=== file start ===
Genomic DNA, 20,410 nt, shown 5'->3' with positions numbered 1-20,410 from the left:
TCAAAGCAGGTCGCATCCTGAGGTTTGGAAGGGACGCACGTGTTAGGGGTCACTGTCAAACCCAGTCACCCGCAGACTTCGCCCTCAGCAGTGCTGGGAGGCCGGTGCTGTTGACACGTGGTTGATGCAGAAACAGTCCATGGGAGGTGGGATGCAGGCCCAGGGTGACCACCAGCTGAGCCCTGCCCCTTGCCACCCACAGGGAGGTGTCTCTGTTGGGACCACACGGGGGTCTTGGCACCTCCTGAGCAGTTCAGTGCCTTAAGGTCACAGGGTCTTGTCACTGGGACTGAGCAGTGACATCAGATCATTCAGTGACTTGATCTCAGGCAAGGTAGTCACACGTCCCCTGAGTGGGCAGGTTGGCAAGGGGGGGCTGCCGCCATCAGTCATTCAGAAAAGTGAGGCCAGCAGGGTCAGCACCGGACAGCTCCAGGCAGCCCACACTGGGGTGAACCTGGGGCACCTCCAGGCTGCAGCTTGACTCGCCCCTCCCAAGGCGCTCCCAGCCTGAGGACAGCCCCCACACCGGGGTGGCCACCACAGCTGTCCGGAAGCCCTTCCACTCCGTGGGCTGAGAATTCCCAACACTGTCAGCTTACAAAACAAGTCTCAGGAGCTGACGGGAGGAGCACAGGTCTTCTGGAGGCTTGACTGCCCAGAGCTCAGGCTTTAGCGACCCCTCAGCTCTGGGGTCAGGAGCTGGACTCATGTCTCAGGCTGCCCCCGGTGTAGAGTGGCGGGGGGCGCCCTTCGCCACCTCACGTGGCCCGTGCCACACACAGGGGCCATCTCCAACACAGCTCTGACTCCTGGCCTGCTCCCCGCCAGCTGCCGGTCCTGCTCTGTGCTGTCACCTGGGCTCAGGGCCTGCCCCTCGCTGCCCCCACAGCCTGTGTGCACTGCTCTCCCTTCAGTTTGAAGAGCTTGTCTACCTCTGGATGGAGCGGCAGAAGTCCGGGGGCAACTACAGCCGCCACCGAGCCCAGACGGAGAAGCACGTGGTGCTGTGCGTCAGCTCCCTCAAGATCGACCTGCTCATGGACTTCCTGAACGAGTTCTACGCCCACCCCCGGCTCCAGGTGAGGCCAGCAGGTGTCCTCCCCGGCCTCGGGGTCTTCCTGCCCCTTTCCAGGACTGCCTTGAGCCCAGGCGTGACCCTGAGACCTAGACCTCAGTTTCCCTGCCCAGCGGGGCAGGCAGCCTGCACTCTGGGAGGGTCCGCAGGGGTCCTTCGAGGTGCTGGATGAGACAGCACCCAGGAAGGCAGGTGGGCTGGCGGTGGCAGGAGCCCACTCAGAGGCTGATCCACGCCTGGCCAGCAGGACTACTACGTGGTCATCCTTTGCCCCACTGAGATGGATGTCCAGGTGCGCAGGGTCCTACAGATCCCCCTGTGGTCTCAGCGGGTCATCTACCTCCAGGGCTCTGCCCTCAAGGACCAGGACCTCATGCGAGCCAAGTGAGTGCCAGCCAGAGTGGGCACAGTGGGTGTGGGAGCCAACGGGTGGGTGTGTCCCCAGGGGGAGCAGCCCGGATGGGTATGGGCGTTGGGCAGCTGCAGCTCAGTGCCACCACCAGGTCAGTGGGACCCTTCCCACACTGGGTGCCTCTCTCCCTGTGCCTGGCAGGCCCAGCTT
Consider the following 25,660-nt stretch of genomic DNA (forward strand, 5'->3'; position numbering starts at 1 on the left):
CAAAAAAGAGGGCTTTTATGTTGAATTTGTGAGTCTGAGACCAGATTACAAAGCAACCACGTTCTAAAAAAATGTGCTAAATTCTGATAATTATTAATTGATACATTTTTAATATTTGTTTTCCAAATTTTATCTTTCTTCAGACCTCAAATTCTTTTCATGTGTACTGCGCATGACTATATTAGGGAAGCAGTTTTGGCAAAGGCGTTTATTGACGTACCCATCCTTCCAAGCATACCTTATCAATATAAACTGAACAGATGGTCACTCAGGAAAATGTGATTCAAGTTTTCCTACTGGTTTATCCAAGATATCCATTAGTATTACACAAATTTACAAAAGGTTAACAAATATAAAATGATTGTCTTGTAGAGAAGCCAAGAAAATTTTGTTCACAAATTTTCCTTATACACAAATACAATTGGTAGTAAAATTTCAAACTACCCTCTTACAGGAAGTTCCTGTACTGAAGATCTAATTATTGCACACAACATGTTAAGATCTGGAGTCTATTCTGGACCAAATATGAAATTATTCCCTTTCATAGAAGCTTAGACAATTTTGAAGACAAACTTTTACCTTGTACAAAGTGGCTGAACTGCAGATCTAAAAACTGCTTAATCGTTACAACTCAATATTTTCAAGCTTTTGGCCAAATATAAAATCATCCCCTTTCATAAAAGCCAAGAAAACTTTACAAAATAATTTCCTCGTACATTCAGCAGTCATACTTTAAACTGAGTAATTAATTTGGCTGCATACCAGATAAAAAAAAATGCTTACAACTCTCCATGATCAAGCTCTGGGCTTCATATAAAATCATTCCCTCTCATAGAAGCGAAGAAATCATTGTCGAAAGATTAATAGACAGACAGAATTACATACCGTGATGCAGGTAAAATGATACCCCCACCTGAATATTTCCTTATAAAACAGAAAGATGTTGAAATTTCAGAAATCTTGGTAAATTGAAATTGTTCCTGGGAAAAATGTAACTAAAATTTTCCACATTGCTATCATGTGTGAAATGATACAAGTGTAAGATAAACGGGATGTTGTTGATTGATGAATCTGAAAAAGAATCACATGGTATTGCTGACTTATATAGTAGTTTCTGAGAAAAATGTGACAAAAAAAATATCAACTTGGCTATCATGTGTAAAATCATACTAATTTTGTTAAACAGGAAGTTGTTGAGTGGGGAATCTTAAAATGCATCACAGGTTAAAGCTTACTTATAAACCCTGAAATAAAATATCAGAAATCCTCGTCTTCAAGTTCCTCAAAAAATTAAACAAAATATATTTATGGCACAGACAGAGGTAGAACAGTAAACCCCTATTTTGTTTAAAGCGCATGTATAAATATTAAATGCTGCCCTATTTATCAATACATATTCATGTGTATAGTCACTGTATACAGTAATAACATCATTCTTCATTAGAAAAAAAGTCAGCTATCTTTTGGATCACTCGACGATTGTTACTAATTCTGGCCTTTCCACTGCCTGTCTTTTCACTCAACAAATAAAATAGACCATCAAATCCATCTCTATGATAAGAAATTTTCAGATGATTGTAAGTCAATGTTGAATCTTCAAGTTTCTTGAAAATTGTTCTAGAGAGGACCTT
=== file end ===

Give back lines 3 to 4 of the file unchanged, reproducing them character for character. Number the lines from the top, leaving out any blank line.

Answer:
Consider the following 25,660-nt stretch of genomic DNA (forward strand, 5'->3'; position numbering starts at 1 on the left):
CAAAAAAGAGGGCTTTTATGTTGAATTTGTGAGTCTGAGACCAGATTACAAAGCAACCACGTTCTAAAAAAATGTGCTAAATTCTGATAATTATTAATTGATACATTTTTAATATTTGTTTTCCAAATTTTATCTTTCTTCAGACCTCAAATTCTTTTCATGTGTACTGCGCATGACTATATTAGGGAAGCAGTTTTGGCAAAGGCGTTTATTGACGTACCCATCCTTCCAAGCATACCTTATCAATATAAACTGAACAGATGGTCACTCAGGAAAATGTGATTCAAGTTTTCCTACTGGTTTATCCAAGATATCCATTAGTATTACACAAATTTACAAAAGGTTAACAAATATAAAATGATTGTCTTGTAGAGAAGCCAAGAAAATTTTGTTCACAAATTTTCCTTATACACAAATACAATTGGTAGTAAAATTTCAAACTACCCTCTTACAGGAAGTTCCTGTACTGAAGATCTAATTATTGCACACAACATGTTAAGATCTGGAGTCTATTCTGGACCAAATATGAAATTATTCCCTTTCATAGAAGCTTAGACAATTTTGAAGACAAACTTTTACCTTGTACAAAGTGGCTGAACTGCAGATCTAAAAACTGCTTAATCGTTACAACTCAATATTTTCAAGCTTTTGGCCAAATATAAAATCATCCCCTTTCATAAAAGCCAAGAAAACTTTACAAAATAATTTCCTCGTACATTCAGCAGTCATACTTTAAACTGAGTAATTAATTTGGCTGCATACCAGATAAAAAAAAATGCTTACAACTCTCCATGATCAAGCTCTGGGCTTCATATAAAATCATTCCCTCTCATAGAAGCGAAGAAATCATTGTCGAAAGATTAATAGACAGACAGAATTACATACCGTGATGCAGGTAAAATGATACCCCCACCTGAATATTTCCTTATAAAACAGAAAGATGTTGAAATTTCAGAAATCTTGGTAAATTGAAATTGTTCCTGGGAAAAATGTAACTAAAATTTTCCACATTGCTATCATGTGTGAAATGATACAAGTGTAAGATAAACGGGATGTTGTTGATTGATGAATCTGAAAAAGAATCACATGGTATTGCTGACTTATATAGTAGTTTCTGAGAAAAATGTGACAAAAAAAATATCAACTTGGCTATCATGTGTAAAATCATACTAATTTTGTTAAACAGGAAGTTGTTGAGTGGGGAATCTTAAAATGCATCACAGGTTAAAGCTTACTTATAAACCCTGAAATAAAATATCAGAAATCCTCGTCTTCAAGTTCCTCAAAAAATTAAACAAAATATATTTATGGCACAGACAGAGGTAGAACAGTAAACCCCTATTTTGTTTAAAGCGCATGTATAAATATTAAATGCTGCCCTATTTATCAATACATATTCATGTGTATAGTCACTGTATACAGTAATAACATCATTCTTCATTAGAAAAAAAGTCAGCTATCTTTTGGATCACTCGACGATTGTTACTAATTCTGGCCTTTCCACTGCCTGTCTTTTCACTCAACAAATAAAATAGACCATCAAATCCATCTCTATGATAAGAAATTTTCAGATGATTGTAAGTCAATGTTGAATCTTCAAGTTTCTTGAAAATTGTTCTAGAGAGGACCTT